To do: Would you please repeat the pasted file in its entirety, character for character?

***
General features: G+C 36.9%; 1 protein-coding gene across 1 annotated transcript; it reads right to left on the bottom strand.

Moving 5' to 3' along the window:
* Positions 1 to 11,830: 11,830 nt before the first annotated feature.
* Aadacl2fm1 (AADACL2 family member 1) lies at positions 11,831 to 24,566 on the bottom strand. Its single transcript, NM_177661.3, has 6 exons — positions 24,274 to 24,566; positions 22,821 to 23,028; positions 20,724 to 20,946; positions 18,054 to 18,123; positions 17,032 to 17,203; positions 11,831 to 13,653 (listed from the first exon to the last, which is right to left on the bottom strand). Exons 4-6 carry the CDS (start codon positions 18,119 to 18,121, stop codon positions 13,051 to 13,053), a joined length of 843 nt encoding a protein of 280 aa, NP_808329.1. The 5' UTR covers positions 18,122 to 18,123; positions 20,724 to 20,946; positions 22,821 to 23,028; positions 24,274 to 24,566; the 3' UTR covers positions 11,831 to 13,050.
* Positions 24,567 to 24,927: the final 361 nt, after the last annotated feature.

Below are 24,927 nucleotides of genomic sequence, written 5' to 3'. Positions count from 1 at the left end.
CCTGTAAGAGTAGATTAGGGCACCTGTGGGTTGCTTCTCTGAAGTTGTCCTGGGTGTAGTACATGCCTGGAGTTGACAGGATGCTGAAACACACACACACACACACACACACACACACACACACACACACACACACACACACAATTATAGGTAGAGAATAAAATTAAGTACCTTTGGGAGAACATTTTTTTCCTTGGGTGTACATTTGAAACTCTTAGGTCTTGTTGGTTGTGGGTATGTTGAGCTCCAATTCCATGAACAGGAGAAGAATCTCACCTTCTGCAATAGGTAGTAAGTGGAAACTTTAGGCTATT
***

General features: G+C 36.9%; 1 protein-coding gene across 1 annotated transcript; it reads right to left on the bottom strand.

Moving 5' to 3' along the window:
* Positions 1 to 11,830: 11,830 nt before the first annotated feature.
* Aadacl2fm1 (AADACL2 family member 1) lies at positions 11,831 to 24,566 on the bottom strand. Its single transcript, NM_177661.3, has 6 exons — positions 24,274 to 24,566; positions 22,821 to 23,028; positions 20,724 to 20,946; positions 18,054 to 18,123; positions 17,032 to 17,203; positions 11,831 to 13,653 (listed from the first exon to the last, which is right to left on the bottom strand). Exons 4-6 carry the CDS (start codon positions 18,119 to 18,121, stop codon positions 13,051 to 13,053), a joined length of 843 nt encoding a protein of 280 aa, NP_808329.1. The 5' UTR covers positions 18,122 to 18,123; positions 20,724 to 20,946; positions 22,821 to 23,028; positions 24,274 to 24,566; the 3' UTR covers positions 11,831 to 13,050.
* Positions 24,567 to 24,927: the final 361 nt, after the last annotated feature.

Below are 24,927 nucleotides of genomic sequence, written 5' to 3'. Positions count from 1 at the left end.
CCTGTAAGAGTAGATTAGGGCACCTGTGGGTTGCTTCTCTGAAGTTGTCCTGGGTGTAGTACATGCCTGGAGTTGACAGGATGCTGAAACACACACACACACACACACACACACACACACACACACACACACACACACACACAATTATAGGTAGAGAATAAAATTAAGTACCTTTGGGAGAACATTTTTTTCCTTGGGTGTACATTTGAAACTCTTAGGTCTTGTTGGTTGTGGGTATGTTGAGCTCCAATTCCATGAACAGGAGAAGAATCTCACCTTCTGCAATAGGTAGTAAGTGGAAACTTTAGGCTATT